Looking the other way is one option, but one that becomes riskier and risker the longer it goes on. Just because someone goes unnoticed doesn’t mean that what they’re doing is ok.
If you want to let employees work from other countries the right way, you’ll have to look into precisely what that would require. These topics will range from taxes to health insurance and much in between.
What’s your biggest 2022 HR challenge that you’d like to resolve
Answer to see the results
How do you find the answers to these questions?
Unfortunately, there isn’t a one-size-fits-all answer to these questions. The answers vary dramatically based on the country and sometimes even region within a specific country.
So, it’s all about looking into the specific situation in the location (or locations) where your employee wants to work.
Luckily, remote work programs often have a lot of this pre-sorted and simply require proof of employment for workers to join them. Going this route can save you some work. Still, it does mean that the location options are limited to a given company’s offerings.
If you’re going the individual route, things you’ll want to look into include:
- Local labor laws
- Income tax obligations for both your business and the employee
- Health insurance and social security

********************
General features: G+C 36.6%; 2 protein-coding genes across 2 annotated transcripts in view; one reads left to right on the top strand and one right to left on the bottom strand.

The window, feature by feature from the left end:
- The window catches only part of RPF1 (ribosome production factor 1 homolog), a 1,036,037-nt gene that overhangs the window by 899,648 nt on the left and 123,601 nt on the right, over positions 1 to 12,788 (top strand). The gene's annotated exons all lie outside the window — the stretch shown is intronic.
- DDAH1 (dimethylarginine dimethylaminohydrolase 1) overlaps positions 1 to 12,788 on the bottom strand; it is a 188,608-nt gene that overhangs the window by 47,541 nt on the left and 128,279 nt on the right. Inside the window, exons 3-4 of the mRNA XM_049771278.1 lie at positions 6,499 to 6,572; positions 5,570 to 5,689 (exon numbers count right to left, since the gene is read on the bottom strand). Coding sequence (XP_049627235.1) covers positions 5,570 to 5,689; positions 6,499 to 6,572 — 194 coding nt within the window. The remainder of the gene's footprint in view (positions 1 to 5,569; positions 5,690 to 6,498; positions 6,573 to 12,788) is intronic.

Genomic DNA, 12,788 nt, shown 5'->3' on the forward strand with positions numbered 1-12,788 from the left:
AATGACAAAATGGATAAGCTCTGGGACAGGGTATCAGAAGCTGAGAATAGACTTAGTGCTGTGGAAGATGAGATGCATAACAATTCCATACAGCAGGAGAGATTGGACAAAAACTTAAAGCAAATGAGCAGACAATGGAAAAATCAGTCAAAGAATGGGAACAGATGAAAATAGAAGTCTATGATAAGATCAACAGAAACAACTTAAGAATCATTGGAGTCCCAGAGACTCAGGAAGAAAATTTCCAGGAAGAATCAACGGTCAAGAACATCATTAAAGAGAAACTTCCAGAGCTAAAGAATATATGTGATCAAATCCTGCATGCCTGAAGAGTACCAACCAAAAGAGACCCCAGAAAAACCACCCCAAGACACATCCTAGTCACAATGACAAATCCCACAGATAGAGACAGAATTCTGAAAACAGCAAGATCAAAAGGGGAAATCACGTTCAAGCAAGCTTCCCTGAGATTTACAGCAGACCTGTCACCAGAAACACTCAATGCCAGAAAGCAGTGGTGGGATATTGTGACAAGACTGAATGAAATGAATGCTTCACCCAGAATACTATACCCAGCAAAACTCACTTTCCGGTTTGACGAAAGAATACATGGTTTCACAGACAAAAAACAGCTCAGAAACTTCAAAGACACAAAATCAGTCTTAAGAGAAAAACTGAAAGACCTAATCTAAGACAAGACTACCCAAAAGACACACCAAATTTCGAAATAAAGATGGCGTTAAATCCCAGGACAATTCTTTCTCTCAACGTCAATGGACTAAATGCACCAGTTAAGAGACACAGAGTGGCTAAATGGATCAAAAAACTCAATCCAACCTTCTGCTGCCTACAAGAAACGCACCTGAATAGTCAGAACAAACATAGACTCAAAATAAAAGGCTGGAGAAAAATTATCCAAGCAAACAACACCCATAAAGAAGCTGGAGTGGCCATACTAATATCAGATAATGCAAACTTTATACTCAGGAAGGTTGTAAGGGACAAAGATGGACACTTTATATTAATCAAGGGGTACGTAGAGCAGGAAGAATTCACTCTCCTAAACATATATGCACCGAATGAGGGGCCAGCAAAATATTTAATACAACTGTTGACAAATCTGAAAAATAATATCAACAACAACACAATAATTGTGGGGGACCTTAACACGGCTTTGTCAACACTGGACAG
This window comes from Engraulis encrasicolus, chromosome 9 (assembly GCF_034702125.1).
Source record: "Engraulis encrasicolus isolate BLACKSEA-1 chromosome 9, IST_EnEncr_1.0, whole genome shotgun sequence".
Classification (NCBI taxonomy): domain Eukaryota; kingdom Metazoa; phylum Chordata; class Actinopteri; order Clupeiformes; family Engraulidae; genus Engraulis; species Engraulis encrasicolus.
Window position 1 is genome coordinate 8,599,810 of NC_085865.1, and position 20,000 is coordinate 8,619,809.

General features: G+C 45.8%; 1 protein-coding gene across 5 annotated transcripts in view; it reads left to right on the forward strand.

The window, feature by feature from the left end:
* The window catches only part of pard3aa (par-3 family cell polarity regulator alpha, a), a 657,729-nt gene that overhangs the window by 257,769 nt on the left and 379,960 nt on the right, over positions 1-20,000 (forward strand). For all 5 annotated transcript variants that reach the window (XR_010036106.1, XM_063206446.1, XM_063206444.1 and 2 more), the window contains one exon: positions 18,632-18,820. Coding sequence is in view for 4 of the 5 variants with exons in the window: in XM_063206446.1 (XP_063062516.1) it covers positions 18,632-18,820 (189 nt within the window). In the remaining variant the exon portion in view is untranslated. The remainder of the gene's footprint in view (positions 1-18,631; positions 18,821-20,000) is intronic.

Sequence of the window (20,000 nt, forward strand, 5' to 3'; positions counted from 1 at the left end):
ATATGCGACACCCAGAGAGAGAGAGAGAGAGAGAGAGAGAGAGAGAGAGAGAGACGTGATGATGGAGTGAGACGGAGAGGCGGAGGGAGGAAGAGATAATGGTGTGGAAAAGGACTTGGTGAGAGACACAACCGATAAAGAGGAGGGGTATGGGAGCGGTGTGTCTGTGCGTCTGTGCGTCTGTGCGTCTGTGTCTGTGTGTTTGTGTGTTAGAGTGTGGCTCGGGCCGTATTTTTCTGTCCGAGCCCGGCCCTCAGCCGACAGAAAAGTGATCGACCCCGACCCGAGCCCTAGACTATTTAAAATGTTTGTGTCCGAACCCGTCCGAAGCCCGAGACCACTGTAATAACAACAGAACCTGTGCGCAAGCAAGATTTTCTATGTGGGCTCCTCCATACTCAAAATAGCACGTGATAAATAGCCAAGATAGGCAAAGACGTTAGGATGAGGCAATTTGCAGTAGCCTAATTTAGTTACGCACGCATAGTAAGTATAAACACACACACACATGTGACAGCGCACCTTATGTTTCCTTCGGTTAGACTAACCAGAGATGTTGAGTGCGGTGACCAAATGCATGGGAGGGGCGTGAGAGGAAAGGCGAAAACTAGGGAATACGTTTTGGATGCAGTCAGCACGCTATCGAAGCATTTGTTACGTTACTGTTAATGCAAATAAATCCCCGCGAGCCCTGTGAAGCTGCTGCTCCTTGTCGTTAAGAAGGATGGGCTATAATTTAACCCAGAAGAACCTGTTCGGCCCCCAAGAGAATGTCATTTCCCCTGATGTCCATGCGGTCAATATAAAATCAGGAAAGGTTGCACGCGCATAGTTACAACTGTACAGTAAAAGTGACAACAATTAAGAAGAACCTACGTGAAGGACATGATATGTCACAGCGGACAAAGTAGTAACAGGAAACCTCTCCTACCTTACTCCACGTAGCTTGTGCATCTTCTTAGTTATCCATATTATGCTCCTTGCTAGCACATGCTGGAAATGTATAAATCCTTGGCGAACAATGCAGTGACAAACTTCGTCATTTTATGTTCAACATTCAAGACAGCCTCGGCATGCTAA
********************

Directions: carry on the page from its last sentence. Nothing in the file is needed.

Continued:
- Visas and other travel or immigration documents
- Value Added Tax (or VAT for short)
- Regulatory issues
Craft an explicit agreement between you and the remote worker(s)
Whether you already have an employee working remotely from another country or you’ve just agreed to let someone do so, the critical next step is creating a clear agreement between your company and the employee.
The purpose of this agreement is to clearly outline the implications of:
- The employee working as an ex-pat
- Who is responsible for what
From paying taxes and securing travel health insurance to whether or not the employee is required to keep normal working hours and much in between, an explicit agreement removes the guessing and assumptions from the situation.
Especially if your small business doesn’t have the capacity to cover things like travel insurance, this agreement will clearly outline where your company’s responsibility ends and where the employee’s begins.
Not only does this eliminate potential confusion, but the agreement can also be a living document that gets updated as things change. Over time, relationships between countries and local laws tend to be somewhat fluid.
Consider creating a global mobility policy
If you spend the time going through all of this for an employee or two, do yourself a favor and develop a global mobility policy for your company. You can use this to outline specific countries where workers are, and are not, allowed to work, whether or not your company participates in remote work programs, the length of time an employee is permitted to work outside the country, and more.
Would the enticing benefit be worth it?
In the end, the process will likely be an arduous one. But considering the competition for talent in an increasingly globalized world, the chances are you’re going to have to deal with this issue sooner or later.
Why not be at the forefront of this forward-thinking trend?